Since 2011, all major high street banks have transferred unclaimed accounts into the UK government’s Dormant Assets Scheme to use for various charitable causes. 

    £600m has been claimed to date and the government’s intention is to expand this scheme to include forgotten insurance and share accounts.

    It is thus estimated that families will be losing forgotten assets with a value in excess of £2bn.

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    John noted that while donating to charity is a good idea, many people would much prefer their money to be in the hands of their loved ones that quite often need the financial support, and added that this is a large part of why the app is free. 

    “We didn’t want someone to not be able to access it because of financial reasons,” John explained. “What gives us comfort, is the fact that we know that every single person that uses the app will benefit from it.”

    In December, the UK Competition and Markets Authority (CMA) warned that “serious concerns” about the clarity of funeral costs remained, but added that the Covid-19 pandemic had delayed legislation to set out price controls. 

    The competition watchdog wants the government to set up an independent inspection and registration regime for funeral director services, and a report in 2020 by insurer SunLife suggested the average cost of a basic funeral has risen by more than 9% in a year in some regions, with the cost typically amounting to £4,417. 

    John noted that this is something he and Louise also took into consideration and they have even received support from SAIF - the national Society of Allied and Independent Funeral Directors, who want families to ‘shop around’ and feel the Listpals app can help them do that.

    “They want people to think about their funeral and understand the variation in price is enormous,” added John. “You don’t want your loved ones - as I did - finding themselves having to pick a funeral director within a few hours’ notice.”

    Younger people are appreciating mortality more

    According to research from the fintech company Farewill, in 2020 the biggest generational increase in will writing was from Gen Z, with 465% more people writing a will than the previous year, followed by millennials, who saw an increase of 298%.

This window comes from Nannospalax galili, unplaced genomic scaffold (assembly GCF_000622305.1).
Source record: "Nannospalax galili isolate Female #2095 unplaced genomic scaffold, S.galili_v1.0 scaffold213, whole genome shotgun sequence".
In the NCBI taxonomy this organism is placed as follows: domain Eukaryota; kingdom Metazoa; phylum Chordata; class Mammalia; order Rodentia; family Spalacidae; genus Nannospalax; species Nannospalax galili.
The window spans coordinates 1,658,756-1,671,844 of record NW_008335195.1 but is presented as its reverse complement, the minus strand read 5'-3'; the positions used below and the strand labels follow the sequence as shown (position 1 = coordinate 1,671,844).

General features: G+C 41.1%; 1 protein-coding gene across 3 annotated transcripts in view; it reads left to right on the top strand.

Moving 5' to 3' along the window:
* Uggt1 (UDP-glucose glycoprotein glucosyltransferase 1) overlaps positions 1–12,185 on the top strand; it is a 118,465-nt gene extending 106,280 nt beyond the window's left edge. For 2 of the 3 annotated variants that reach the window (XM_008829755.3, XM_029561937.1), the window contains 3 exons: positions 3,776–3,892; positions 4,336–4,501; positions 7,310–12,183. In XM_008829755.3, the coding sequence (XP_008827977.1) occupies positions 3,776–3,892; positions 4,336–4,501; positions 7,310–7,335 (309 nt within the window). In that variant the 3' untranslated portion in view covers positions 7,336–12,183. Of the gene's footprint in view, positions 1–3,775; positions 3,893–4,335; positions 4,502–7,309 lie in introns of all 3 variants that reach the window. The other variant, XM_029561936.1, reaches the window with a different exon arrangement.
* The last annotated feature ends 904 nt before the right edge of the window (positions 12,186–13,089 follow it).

Echoing these statistics, John said, “I think there’s a younger generation now that appreciates how important it is that their own personality is reflected in day-to-day-life and beyond that; younger people because of Covid, are now thinking about their mortality, when in previous generations the only other time they would have done that would be during wartime.”

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    With the coronavirus crisis and the impact it is having on the public’s mental health, with many expressing feelings of helplessness, John even hopes that through Listpals people can feel they have some sense of control over their lives - and eventual deaths. 

    He mused that “although we can’t cheat death, we can make it work in our favour in a way” and bring immense comfort to loved ones through making post-mortem wishes known so that it isn’t an extra worry on top of their grieving process. 

    The Magee couple hope that their Listpals ‘project’ as they call it will help people “start seeing things differently in terms of what’s important, who’s important and what you should be prioritising.”

    John added that for Louise and himself, that was a “learning exercise”. 

    For more info on the Listpals app, and help with approaching the matter of discussing death with family and loved ones, visit the Listpals website here.

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    About the author

    Niamh is a Sync NI writer with a previous background of working in FinTech and financial crime. She has a special interest in sports and emerging technologies. To connect with Niamh, feel free to send her an email or connect on Twitter.